6 questions from elementary school are key to content creation success

Columnist Rachel Lindteigen explains how marketers can use the five Ws and one H of writing to create better content.

school-kids-education-ss-1920Think for a moment about the last piece of content you published. Was it a blog post, a new page on your website, an e-book, a video or something else? What made it good in your opinion? Would you proudly pin it to the fridge in your kitchen? You know, like kids do when they’re really proud of something. If you wouldn’t proudly display it on the fridge, then maybe it’s not as amazing as you think. Maybe.

When you sit down to create a piece of content, what decision process do you go through? Do you create content “because it’s in the contract,” or “someone said to create X,” or “my boss said we need 12 infographics this year?” If so, maybe it’s time to step back from the content calendar and rethink it altogether.

To create really great, really useful content, you have to be willing to step back and think things through. You may even need to answer a few questions. Think way back — back to elementary school English class and the five Ws and one H of writing (and often used in journalism as well):

  1. Who is your audience?
  2. What information do they need to know?
  3. Where do they want to see your information?
  4. Why do they care about what you have to say about the subject?
  5. When will they want to read it?
  6. How should you relay the information?

How can something as easy as the lessons you learned in elementary school help you create better content?

These questions will help you really home in on your audience and their needs, rather than focusing on creating content for the sake of content creation. And let’s be honest, a lot of brands are still creating content to check something off their list.

Who is your audience?

Can you describe your target audience in one to two sentences? Are they male or female? What age range are they? What interests do they have? Where do they live?

Knowing as much as possible about your target audience allows you to craft targeted content — and targeted content performs better.

What information do they need to know?

Have you spoken with your audience? Do you know what questions they have? How do you know? Do you think you know, or do you really know?

If you have customers who communicate with you, then you’re in luck because they’ve told you exactly what they need to know via phone calls or email. Your customer service people can help create the list of FAQs they receive on a regular basis, and you can go from there.

Where do they want to see your information?

Is your audience most active on your blog, in social media, on your website? Understand them and their behaviors and ensure you’re providing content where they are so they can find it easily.

Your audience isn’t likely going to dig deep to find out what you have to say about X subject. Help yourself by providing information where they’re looking.

Why do they care about what you have to say about the subject?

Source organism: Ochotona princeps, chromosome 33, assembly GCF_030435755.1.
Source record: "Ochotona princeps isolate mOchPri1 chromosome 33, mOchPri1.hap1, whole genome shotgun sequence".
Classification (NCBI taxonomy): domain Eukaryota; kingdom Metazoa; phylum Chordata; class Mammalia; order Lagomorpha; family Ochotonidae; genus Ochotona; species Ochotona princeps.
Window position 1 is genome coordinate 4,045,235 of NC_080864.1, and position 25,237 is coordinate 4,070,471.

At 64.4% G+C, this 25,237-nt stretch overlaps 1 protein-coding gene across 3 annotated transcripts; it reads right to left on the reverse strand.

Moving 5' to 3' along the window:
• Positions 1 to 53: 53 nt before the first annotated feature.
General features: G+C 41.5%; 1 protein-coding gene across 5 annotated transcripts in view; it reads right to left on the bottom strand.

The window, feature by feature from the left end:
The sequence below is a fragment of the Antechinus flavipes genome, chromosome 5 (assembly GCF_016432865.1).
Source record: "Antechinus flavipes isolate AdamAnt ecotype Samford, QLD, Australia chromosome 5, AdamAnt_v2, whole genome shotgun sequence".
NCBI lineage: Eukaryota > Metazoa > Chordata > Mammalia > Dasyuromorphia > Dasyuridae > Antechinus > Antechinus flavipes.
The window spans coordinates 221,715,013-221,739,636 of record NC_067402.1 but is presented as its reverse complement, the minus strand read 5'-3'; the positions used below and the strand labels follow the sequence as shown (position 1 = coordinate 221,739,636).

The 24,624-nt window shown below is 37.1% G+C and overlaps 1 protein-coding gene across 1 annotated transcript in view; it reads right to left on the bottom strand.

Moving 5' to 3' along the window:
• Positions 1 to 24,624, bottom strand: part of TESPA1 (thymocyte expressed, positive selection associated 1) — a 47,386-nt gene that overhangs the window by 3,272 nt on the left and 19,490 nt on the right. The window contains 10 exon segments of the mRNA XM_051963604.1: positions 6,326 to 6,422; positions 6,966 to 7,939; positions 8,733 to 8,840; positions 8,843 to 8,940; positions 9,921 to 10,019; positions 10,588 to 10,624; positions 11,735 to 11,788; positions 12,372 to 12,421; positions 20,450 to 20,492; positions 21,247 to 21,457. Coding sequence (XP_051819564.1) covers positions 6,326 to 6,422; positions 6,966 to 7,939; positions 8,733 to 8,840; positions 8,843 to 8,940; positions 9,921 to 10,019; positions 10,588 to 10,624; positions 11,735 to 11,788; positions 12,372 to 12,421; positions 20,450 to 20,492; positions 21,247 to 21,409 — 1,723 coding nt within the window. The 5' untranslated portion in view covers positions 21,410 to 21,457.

What information do you have that’s new? Why would they care what you have to say? Be unique, but more importantly, provide useful information.

If you’re just retelling what someone else already said, your customers might not care. If you have additional insights or can genuinely help answer their questions, you’re going to create better content.

When will they want to read it?

Are your customers busy working professionals who are reading on the train during their commute into the city? If so, you might want to publish very early in the morning to get their attention. Are they parents who put their kids to bed in the evening and catch up on the day’s news then? Do you target stay-at-home moms who might have downtime after the kids are dropped off at school or during nap time in the afternoon?

The better you know your customer, the better you can answer this question and target your distribution time.

How should you relay the information?

What format will work the best for your audience? Will they have seven to 10 minutes to watch a long-form video or read an in-depth journalistic piece, or are they more likely going to have 30 to 90 seconds to catch up on your news?

Will a blog post, video, infographic or something else help tell the story better?


When you spend time answering the basic content creation questions listed above, you should end up producing content that your customers find helpful. And that’s something to be proud of.

Don’t create content just because someone told you to do so. Create content because someone asked you to — and that someone should be your customer.

Give your customers what they want or need, and they’ll reward you with their read/view/share/like. Remember the five Ws and H when you’re creating content, and in the end, you should have something you’re proud of and would be willing to showcase on the fridge.

Some opinions expressed in this article may be those of a guest author and not necessarily Marketing Land. Staff authors are listed here.


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